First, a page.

Coming to the present, in tandem with the publication of the DPC’s revised decision, the EDPB issued “Binding decision 1/2021 on the dispute arisen on the draft decision of the Irish Supervisory Authority regarding WhatsApp Ireland under Article 65(1)(a) GDPR” in which it assessed the DPC’s draft decision and the “relevant and reasoned objections” made by the DPC’s fellow DPAs. Generally speaking, the other regulators saw WhatsApp’s conduct as being far graver and deserving a more significant punishment. One criticized the DPC for not also investigating whether WhatsApp was sharing personal data with Facebook and whether this was being transferred out of the EU. The EDPB ended up in the middle on the appropriate punishment but often sided with the CSAs on the messaging app’s GDPR infringements. One could conclude the EDPB was not impressed with the DPC’s decisions after its investigation, particularly since the Board again and again came back to the investigator’s findings on WhatsApp.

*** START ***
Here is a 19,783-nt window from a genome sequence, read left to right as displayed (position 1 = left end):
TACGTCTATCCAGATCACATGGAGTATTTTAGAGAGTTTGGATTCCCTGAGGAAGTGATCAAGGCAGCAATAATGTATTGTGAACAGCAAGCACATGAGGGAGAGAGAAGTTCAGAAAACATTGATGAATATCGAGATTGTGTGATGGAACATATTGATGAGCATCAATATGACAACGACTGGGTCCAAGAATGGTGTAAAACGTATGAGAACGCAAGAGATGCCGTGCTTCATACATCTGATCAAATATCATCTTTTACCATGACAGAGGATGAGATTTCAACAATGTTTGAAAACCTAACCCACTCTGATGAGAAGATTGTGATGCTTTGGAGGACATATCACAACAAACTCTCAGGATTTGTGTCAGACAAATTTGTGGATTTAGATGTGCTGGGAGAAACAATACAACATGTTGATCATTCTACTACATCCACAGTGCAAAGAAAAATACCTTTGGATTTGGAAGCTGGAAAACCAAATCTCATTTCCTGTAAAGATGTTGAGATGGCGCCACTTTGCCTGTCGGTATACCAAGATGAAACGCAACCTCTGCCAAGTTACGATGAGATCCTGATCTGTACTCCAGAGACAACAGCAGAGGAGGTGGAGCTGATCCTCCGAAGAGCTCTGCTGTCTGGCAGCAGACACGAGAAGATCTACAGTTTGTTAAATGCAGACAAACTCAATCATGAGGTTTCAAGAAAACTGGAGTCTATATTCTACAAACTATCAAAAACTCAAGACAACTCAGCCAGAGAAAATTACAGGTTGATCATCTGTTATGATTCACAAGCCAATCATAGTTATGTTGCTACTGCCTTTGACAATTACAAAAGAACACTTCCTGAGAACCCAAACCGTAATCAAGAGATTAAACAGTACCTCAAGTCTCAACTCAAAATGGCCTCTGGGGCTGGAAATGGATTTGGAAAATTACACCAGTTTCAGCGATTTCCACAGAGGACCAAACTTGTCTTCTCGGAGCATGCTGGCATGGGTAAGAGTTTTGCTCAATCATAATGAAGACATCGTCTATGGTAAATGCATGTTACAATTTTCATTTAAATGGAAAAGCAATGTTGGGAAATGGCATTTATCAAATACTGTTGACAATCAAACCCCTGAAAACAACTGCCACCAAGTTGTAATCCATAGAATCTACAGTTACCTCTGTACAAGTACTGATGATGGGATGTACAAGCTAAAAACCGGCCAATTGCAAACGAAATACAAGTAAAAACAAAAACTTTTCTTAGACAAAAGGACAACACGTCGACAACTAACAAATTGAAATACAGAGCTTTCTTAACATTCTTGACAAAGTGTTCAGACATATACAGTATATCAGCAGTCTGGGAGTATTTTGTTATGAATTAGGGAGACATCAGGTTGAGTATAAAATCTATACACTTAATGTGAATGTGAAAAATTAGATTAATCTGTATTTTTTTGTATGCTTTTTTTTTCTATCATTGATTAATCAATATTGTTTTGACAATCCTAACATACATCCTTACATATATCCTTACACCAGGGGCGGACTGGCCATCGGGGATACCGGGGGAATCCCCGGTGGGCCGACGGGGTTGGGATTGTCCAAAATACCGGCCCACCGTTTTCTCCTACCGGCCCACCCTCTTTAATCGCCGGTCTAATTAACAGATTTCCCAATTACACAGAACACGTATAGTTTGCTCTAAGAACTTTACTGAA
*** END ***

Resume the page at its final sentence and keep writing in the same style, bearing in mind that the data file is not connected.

The EDPB summarized its decision:

Not much needs to be said about the EDPB’s summary other than the fact that the German, French, Hungarian, Italian, Polish, and Dutch data protection authorities (DPA) objected to the DPC’s draft decision and punishment.

The EDPB summarized the objections of the DPAs to the DPC’s draft decision:

The EDPB explained the DPC tried to address some of these objections in a compromise draft, but “the responses received from the concerned supervisory authorities (CSA) in relation to the remaining objections showed that there was no single proposed compromise position that was agreeable to all of the relevant CSAs.” And so, the DPC could not please all the CSAs, and the matter was kicked over to the EDPB to decide, the second time a proposed DPC decision had to be decided there.